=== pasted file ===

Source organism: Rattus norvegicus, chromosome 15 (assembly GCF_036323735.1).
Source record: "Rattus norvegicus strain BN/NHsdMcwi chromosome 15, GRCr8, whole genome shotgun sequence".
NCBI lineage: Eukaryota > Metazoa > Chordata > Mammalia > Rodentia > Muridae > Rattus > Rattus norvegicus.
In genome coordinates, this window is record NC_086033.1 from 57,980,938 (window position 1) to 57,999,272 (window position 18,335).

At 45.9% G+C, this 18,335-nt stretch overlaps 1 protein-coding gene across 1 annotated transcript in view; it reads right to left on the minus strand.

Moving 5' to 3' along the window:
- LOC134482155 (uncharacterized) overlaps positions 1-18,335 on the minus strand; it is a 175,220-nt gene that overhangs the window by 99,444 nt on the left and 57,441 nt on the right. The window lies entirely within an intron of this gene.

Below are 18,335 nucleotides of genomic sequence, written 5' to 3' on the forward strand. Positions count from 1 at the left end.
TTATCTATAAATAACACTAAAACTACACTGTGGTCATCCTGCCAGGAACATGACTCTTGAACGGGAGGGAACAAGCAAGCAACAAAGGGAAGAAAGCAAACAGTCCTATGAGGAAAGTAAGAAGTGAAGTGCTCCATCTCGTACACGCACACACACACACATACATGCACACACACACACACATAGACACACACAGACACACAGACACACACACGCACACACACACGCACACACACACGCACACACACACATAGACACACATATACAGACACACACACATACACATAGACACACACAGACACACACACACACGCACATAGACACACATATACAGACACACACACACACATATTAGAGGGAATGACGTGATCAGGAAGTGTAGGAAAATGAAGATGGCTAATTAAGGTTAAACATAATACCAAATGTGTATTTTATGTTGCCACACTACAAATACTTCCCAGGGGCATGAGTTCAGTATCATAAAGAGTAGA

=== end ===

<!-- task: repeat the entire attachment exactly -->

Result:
Source organism: Rattus norvegicus, chromosome 15 (assembly GCF_036323735.1).
Source record: "Rattus norvegicus strain BN/NHsdMcwi chromosome 15, GRCr8, whole genome shotgun sequence".
NCBI lineage: Eukaryota > Metazoa > Chordata > Mammalia > Rodentia > Muridae > Rattus > Rattus norvegicus.
In genome coordinates, this window is record NC_086033.1 from 57,980,938 (window position 1) to 57,999,272 (window position 18,335).

At 45.9% G+C, this 18,335-nt stretch overlaps 1 protein-coding gene across 1 annotated transcript in view; it reads right to left on the minus strand.

Moving 5' to 3' along the window:
- LOC134482155 (uncharacterized) overlaps positions 1-18,335 on the minus strand; it is a 175,220-nt gene that overhangs the window by 99,444 nt on the left and 57,441 nt on the right. The window lies entirely within an intron of this gene.

Below are 18,335 nucleotides of genomic sequence, written 5' to 3' on the forward strand. Positions count from 1 at the left end.
TTATCTATAAATAACACTAAAACTACACTGTGGTCATCCTGCCAGGAACATGACTCTTGAACGGGAGGGAACAAGCAAGCAACAAAGGGAAGAAAGCAAACAGTCCTATGAGGAAAGTAAGAAGTGAAGTGCTCCATCTCGTACACGCACACACACACACATACATGCACACACACACACACATAGACACACACAGACACACAGACACACACACGCACACACACACGCACACACACACGCACACACACACATAGACACACATATACAGACACACACACATACACATAGACACACACAGACACACACACACACGCACATAGACACACATATACAGACACACACACACACATATTAGAGGGAATGACGTGATCAGGAAGTGTAGGAAAATGAAGATGGCTAATTAAGGTTAAACATAATACCAAATGTGTATTTTATGTTGCCACACTACAAATACTTCCCAGGGGCATGAGTTCAGTATCATAAAGAGTAGA